Software Development for the 21st Century
A lot of people read the manifesto as 'Do X not Y'. This was never the intention. The wording is 'Prefer X over Y'. Sometimes Y is better - but you need to justify why you are doing Y. All techniques of software design and development have their relevance and validity, but you should think about which technique you are using and why. Agile suggests a 'default' way of thinking. It can embrace any technique as long as it is justifiable.
A lot of traditional development models were process/tool based - "We can do this, so get used to it". It made sense when computers were expensive. But it is not justifiable any more. Our shared objective is to make something that satisfies a need. Normally a user need. Users are primarily the people using the software, but there are other people who are affected by it (stake-holders). A key idea is to recognise these people, interact with them and continuously improve what we are delivering and how we are working. We need to adopt this model within our development teams and our organisations.
This statement is really a reaction against old style requirement and specification work. The model used to be that a set of analysts look at an issue (often for a long time, at great expense). Then they produce some huge documents and run away. They were supposed to have thought of every possibility and documented it before any code was written. A tough challenge at any time. Once that has been achieved, their job is done. That worked a while ago. But now, this is not acceptable. Changes (as noted above) make software development cycles faster. Users are different and more aware. It is also simply illogical to try and think of everything in advance if you can do it a bit at a time with continuous interaction with users. So focus on the product. But do not forget the documentation. It is still essential, but projects are not document-led.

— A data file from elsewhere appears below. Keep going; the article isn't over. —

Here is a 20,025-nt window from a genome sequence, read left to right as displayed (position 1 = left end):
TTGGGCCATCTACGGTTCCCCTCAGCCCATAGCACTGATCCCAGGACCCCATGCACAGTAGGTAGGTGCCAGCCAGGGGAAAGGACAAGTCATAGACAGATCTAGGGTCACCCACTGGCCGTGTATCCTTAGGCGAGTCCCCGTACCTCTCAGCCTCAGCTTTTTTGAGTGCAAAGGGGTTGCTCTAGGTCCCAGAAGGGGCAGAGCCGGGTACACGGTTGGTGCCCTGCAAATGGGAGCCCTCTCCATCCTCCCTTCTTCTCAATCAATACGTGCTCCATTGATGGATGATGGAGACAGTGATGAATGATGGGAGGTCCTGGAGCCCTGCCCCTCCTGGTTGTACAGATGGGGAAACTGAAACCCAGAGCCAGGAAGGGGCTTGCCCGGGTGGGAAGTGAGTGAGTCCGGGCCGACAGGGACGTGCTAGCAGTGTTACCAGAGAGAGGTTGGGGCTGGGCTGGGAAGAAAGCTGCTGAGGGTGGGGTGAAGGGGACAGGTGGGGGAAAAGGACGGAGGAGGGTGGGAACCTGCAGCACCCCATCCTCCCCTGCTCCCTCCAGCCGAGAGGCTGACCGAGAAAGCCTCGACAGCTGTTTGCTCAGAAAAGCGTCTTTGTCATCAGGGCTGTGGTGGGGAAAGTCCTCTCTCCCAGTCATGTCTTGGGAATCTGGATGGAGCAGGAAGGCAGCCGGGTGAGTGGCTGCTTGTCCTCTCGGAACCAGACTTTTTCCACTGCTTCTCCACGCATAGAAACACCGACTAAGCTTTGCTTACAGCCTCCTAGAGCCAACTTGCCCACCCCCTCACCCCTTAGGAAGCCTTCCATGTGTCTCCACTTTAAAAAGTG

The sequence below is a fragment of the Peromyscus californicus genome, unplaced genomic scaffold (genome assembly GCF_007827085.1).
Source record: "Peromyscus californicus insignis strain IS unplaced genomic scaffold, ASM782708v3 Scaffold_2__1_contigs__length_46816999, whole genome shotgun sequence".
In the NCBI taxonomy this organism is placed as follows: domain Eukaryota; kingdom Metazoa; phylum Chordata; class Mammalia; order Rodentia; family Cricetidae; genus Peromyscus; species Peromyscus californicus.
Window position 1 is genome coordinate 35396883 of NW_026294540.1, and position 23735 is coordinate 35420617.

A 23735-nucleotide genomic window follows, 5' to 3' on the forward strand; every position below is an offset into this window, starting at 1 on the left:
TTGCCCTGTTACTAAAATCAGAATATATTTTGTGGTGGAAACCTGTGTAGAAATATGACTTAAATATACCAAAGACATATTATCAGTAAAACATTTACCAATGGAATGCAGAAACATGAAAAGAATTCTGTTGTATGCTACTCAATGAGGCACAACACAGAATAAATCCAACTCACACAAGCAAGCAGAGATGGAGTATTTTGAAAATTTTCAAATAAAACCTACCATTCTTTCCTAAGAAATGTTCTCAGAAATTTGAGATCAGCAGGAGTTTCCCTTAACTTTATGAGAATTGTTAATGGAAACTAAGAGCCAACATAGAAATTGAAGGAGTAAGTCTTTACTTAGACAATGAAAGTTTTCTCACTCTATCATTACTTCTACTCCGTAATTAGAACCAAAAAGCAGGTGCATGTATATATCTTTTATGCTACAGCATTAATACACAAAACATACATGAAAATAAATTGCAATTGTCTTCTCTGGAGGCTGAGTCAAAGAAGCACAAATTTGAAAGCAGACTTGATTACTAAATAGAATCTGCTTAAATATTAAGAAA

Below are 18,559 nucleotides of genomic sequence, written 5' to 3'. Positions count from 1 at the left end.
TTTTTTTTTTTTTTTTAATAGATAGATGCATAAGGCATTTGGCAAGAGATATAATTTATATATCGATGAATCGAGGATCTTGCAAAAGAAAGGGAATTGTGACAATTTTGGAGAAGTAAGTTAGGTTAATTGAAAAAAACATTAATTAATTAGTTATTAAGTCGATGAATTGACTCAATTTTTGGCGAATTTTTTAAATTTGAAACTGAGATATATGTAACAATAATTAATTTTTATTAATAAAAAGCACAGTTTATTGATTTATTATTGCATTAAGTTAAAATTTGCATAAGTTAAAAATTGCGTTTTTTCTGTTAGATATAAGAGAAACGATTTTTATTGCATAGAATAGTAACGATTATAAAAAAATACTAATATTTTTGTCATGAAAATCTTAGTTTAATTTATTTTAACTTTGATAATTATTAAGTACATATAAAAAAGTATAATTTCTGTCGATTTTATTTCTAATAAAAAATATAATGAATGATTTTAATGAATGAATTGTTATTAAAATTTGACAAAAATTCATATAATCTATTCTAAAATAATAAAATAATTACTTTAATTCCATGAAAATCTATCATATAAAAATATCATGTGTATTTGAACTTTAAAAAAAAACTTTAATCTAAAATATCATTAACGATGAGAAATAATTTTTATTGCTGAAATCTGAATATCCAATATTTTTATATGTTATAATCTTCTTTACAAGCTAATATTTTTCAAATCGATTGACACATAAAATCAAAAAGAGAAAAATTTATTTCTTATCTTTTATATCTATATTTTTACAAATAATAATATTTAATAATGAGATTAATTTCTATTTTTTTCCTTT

The development team and the customer are both on the same side. Strange, but true. Historically, a software provider would try to tie down a contract which defines exactly what they will deliver. A customer would try to explain what they wanted, but they were often unclear about it and at the mercy of the supplier. This creates an antagonistic situation. Proper software development should have a shared goal of developing the best solution given the available resources. Customer and developers should be working together to achieve this.
"Planning is essential but plans are useless" - I paraphrase Dwight D Eisenhower, who was talking about battles. The key idea is that we must plan - look into the future and see what may happen and what our options are. But circumstances change - following a plan, despite changes in the environment and things that we learn is a closed and inflexible process. We obviously have to plan Agile projects. We have to answer key questions like 'can it be done?', 'Are there any difficult bits?', 'What are our options?', 'What resource will it take?'. But that is all. We can make a high-level plan and then adapt flexibly to user input and changes in context. Much of what we do is "Just-in-time" planning.